Ahead of this mornings Q3 trading update, Sainsbury was the most out-of-favour supermarket with the City experts.
In the event, Sainsbury beat the analyst consensus for a 3.2% drop in like-for-like (lfl) sales, posting a decline of 1.7%, and the company reported a record 29.5 million customers in the week before Christmas. The shares spiked up in early trade, but, after the market had digested analyst commentaries, soon went into reverse and are changing hands at around 230p, as I write.
The City tends to focus on lfl numbers, and this mornings Q&A conference call with analysts opened with a question from bull broker Berstein. Analyst Bruno Monteyne wondered whether the Q3 1.7% lfl decline concealed an improving trend through the quarter, and queried whether the Christmas weeks might even have seen no lfl fall at all.
Sainsburys management declined to break out the weekly numbers, but scotched the idea of an improving trend by saying the lfl performance was pretty even through the whole quarter. Furthermore, the company reiterated its expectation of a lfl fall of 2% in Q4.
There was plenty more for bears and uncertain neutrals to get their teeth into. While Sainsburys reported impressive 16% growth in convenience sales in the trading update, Exane analyst John Kershaw elicited on the conference call that the lfl number was an unspectacular just over 3%. Similarly, Morgan Stanley analyst Edouard Aubin elicited that behind online sales growth of 6%, the contribution to the lfl performance was just 0.1% compared with 0.3% in previous quarters.
The impact on Sainsburys of the 300m price-cut salvo fired by Asda yesterday was another hot question. I wasnt altogether convinced by Sainsburys reply, which brushed off recent moves by Asda and others as promotional activity dressed up as price cuts.
Sainsburys vulnerability in a price war, which is looking likely to escalate under new Tesco chief executive Dave Lewis, is at the core of negative analyst sentiment. Tescos scale, Asdas efficiency and Morrisons vertical integration, mean Sainsburys could struggle to control its own destiny in the prevailing competitive environment.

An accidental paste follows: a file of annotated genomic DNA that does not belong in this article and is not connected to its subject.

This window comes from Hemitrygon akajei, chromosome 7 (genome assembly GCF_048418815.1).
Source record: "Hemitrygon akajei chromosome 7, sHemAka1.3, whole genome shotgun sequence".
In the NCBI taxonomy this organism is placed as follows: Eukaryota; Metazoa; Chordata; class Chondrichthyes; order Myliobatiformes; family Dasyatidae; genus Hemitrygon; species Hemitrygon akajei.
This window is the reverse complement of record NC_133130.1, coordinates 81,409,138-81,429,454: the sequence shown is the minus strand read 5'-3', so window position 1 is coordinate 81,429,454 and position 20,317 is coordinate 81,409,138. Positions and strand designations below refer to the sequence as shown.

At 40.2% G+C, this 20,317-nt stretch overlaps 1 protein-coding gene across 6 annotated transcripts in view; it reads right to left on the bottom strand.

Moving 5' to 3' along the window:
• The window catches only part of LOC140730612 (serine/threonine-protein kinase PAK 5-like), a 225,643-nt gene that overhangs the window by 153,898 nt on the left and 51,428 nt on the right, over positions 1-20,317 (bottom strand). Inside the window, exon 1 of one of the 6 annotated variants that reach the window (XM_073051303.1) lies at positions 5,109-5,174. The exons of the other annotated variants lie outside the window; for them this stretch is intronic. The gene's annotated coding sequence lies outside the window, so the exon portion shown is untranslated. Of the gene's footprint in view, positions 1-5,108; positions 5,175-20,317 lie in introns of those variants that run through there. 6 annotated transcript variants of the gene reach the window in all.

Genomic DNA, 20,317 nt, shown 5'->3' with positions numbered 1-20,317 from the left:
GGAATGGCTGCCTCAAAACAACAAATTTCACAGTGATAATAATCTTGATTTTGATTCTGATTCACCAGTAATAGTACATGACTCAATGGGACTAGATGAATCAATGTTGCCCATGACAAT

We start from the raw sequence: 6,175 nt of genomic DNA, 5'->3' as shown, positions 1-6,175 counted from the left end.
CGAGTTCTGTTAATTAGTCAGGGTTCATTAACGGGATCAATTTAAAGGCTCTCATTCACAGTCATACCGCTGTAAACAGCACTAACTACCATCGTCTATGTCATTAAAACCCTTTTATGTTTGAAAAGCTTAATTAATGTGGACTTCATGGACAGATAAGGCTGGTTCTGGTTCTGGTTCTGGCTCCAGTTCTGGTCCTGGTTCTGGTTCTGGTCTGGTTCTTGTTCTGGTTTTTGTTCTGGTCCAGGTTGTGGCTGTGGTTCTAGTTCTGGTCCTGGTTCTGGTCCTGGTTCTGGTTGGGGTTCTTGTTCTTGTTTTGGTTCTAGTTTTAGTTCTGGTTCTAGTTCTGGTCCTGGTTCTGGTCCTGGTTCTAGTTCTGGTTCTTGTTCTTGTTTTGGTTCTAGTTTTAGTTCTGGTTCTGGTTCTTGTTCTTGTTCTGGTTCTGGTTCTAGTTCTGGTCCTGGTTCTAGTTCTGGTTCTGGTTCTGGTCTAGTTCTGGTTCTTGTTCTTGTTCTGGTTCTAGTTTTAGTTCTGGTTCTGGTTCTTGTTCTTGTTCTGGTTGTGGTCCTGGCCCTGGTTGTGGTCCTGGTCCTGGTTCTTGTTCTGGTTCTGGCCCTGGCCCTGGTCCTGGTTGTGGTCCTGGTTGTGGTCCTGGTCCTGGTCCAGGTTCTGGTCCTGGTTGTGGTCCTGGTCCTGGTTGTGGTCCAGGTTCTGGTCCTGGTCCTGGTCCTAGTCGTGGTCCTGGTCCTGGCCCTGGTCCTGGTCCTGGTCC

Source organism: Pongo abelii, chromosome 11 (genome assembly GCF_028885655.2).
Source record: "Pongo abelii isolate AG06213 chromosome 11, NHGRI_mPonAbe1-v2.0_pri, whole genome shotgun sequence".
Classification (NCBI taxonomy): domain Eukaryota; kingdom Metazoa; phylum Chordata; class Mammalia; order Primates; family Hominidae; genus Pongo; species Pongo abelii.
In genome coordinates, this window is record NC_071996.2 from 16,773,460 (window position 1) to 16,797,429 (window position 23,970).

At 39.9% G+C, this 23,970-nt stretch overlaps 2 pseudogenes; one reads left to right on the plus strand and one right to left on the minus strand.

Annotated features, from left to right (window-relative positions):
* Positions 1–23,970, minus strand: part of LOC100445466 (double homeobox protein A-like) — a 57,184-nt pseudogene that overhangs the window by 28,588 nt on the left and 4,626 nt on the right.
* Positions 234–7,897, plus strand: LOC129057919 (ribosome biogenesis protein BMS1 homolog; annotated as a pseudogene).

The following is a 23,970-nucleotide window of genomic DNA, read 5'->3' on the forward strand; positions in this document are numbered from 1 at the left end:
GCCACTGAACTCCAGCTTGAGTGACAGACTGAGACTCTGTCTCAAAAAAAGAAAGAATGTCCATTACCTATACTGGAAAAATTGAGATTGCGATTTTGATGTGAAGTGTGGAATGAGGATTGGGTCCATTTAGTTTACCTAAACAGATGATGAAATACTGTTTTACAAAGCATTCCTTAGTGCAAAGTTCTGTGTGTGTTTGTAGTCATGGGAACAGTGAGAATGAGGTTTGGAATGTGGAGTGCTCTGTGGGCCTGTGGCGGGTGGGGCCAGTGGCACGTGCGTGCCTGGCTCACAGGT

Certainly, this is the view of veteran retail analyst Clive Black, of Shore Capital, who has long had a sell tag on Sainsburys. He painted a grim picture in a note today:
Following the November strategic review we materially cut our EPS expectations for Sainsburys FY2015 by 18%, the second cut of the current year, and our FY2016 estimate by 31%. All in all, we now forecast that EPS will decline by 25% compared to the FY2014 level by FY2018. With dividend cover reset to 2.0x dividends will fall on an ongoing basis too if the company meets our expectations.
Furthermore, Black added:
We are concerned that Sainsbury could be subject to further downgrades if trading does not stabilise soon against any potential Tesco recovery. As such we are low in confidence that our present downgrades represent the end to the present cycle SELL.
Even analysts who are neutral on Sainsburys, see little prospect of a change in market sentiment (and, thus, any significant re-rating of the shares) for the foreseeable future. Barclays said this morning:
We think that Sainsbury will have to continue delivering better lfl sales for the whole of this year (and possibly beyond) before the market will give credit to the possibility that the company has a sustainable sales edge. We reiterate our Equal Weight rating and 250p price target.
Sainsburys chief executive Mike Coupe opened this mornings conference call by wishing everyone a Happy New Year. Unfortunately, if the weight of City analysts are right, 2015 wont be a vintage year for Sainsburys.
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